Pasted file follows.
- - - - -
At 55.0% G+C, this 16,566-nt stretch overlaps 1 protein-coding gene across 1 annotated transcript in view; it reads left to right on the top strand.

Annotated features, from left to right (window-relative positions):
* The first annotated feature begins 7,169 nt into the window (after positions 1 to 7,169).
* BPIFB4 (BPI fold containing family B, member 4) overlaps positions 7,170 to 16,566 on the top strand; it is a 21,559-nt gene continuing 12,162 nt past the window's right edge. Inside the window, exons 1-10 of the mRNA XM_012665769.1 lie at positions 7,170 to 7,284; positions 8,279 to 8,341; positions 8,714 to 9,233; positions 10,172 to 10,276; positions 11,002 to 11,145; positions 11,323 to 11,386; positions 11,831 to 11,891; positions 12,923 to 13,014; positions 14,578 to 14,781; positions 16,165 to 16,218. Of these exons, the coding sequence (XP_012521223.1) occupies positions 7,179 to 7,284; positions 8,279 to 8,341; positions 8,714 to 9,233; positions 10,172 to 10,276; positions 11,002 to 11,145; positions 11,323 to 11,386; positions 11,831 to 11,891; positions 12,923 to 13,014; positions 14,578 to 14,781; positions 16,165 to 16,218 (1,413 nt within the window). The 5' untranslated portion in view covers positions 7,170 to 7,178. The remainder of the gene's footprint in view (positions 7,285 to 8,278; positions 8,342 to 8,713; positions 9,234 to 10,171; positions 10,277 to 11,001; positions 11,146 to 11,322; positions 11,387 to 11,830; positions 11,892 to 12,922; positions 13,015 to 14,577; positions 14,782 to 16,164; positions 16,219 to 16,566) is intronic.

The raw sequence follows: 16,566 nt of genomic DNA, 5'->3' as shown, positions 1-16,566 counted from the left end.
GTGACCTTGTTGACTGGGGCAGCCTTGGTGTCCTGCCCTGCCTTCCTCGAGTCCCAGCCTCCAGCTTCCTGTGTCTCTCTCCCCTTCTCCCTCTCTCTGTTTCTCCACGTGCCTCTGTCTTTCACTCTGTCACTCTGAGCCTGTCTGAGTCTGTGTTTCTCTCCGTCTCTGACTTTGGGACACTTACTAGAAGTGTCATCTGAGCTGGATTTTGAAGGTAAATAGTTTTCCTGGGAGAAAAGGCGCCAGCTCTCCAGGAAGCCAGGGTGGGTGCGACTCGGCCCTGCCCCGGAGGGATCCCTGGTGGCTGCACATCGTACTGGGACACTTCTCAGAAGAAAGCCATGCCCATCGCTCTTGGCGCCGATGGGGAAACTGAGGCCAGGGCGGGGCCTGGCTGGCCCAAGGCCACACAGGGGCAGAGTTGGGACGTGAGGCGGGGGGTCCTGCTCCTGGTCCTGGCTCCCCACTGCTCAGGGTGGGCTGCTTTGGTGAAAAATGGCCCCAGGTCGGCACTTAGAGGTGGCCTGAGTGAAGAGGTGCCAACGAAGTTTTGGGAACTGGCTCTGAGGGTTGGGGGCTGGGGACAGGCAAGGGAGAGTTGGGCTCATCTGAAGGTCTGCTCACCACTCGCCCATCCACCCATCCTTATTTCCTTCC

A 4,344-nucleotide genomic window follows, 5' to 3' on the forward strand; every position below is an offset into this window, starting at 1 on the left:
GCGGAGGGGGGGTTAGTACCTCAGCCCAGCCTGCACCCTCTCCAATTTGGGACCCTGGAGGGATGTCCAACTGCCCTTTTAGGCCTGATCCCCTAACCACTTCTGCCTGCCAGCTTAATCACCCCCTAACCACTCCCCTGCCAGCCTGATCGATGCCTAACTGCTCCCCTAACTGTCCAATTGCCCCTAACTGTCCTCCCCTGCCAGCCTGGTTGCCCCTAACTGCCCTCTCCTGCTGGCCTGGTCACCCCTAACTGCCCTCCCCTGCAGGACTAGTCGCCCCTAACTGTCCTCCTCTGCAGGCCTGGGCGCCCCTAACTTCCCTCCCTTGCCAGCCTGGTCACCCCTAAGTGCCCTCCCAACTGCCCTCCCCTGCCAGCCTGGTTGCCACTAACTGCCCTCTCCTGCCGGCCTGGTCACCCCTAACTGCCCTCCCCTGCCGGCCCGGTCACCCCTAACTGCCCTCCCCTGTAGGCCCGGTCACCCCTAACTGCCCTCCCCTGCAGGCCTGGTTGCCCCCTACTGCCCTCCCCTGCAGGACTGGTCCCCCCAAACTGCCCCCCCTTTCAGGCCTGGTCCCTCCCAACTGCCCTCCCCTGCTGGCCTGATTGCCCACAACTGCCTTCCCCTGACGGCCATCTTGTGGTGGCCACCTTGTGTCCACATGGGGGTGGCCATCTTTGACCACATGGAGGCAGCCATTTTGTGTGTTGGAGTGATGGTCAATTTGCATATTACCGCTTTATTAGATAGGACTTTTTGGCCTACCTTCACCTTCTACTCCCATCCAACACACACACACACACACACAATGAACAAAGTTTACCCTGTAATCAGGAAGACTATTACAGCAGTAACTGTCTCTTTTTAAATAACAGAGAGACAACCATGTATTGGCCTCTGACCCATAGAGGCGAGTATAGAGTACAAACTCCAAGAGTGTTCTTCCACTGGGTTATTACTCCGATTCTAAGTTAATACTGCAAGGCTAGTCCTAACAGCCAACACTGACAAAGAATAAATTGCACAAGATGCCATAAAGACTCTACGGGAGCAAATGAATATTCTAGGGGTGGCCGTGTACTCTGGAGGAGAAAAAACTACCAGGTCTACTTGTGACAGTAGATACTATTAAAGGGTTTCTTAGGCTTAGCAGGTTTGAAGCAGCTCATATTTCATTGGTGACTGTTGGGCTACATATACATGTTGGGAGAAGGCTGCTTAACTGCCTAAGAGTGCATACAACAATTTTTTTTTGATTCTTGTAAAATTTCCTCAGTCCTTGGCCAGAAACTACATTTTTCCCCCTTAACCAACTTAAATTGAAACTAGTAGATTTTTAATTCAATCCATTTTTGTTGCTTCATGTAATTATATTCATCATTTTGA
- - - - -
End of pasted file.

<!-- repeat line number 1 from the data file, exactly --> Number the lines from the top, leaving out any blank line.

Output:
At 55.0% G+C, this 16,566-nt stretch overlaps 1 protein-coding gene across 1 annotated transcript in view; it reads left to right on the top strand.